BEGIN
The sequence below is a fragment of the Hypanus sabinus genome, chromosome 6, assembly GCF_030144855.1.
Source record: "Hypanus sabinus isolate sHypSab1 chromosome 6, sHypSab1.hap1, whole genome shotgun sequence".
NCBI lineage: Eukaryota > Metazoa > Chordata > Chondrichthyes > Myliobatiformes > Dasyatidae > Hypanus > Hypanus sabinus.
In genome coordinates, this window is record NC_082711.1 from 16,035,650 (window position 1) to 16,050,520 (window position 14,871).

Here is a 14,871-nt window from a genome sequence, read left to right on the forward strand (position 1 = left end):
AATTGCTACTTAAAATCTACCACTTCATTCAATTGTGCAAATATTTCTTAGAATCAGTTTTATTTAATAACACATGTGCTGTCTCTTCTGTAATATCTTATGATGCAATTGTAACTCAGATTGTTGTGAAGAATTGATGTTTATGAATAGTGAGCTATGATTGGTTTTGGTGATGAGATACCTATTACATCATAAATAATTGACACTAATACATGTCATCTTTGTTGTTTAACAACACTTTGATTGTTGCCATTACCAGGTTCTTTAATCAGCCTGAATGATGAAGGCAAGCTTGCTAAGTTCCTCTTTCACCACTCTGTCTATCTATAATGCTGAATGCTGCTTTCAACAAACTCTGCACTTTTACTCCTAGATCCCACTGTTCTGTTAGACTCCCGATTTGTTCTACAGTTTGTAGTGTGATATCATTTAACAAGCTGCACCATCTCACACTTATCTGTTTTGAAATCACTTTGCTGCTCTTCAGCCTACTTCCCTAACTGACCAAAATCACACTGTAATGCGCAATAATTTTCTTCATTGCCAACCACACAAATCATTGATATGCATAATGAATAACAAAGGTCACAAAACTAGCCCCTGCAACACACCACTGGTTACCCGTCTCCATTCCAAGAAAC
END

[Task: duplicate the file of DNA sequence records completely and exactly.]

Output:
The sequence below is a fragment of the Hypanus sabinus genome, chromosome 6, assembly GCF_030144855.1.
Source record: "Hypanus sabinus isolate sHypSab1 chromosome 6, sHypSab1.hap1, whole genome shotgun sequence".
NCBI lineage: Eukaryota > Metazoa > Chordata > Chondrichthyes > Myliobatiformes > Dasyatidae > Hypanus > Hypanus sabinus.
In genome coordinates, this window is record NC_082711.1 from 16,035,650 (window position 1) to 16,050,520 (window position 14,871).

Here is a 14,871-nt window from a genome sequence, read left to right on the forward strand (position 1 = left end):
AATTGCTACTTAAAATCTACCACTTCATTCAATTGTGCAAATATTTCTTAGAATCAGTTTTATTTAATAACACATGTGCTGTCTCTTCTGTAATATCTTATGATGCAATTGTAACTCAGATTGTTGTGAAGAATTGATGTTTATGAATAGTGAGCTATGATTGGTTTTGGTGATGAGATACCTATTACATCATAAATAATTGACACTAATACATGTCATCTTTGTTGTTTAACAACACTTTGATTGTTGCCATTACCAGGTTCTTTAATCAGCCTGAATGATGAAGGCAAGCTTGCTAAGTTCCTCTTTCACCACTCTGTCTATCTATAATGCTGAATGCTGCTTTCAACAAACTCTGCACTTTTACTCCTAGATCCCACTGTTCTGTTAGACTCCCGATTTGTTCTACAGTTTGTAGTGTGATATCATTTAACAAGCTGCACCATCTCACACTTATCTGTTTTGAAATCACTTTGCTGCTCTTCAGCCTACTTCCCTAACTGACCAAAATCACACTGTAATGCGCAATAATTTTCTTCATTGCCAACCACACAAATCATTGATATGCATAATGAATAACAAAGGTCACAAAACTAGCCCCTGCAACACACCACTGGTTACCCGTCTCCATTCCAAGAAAC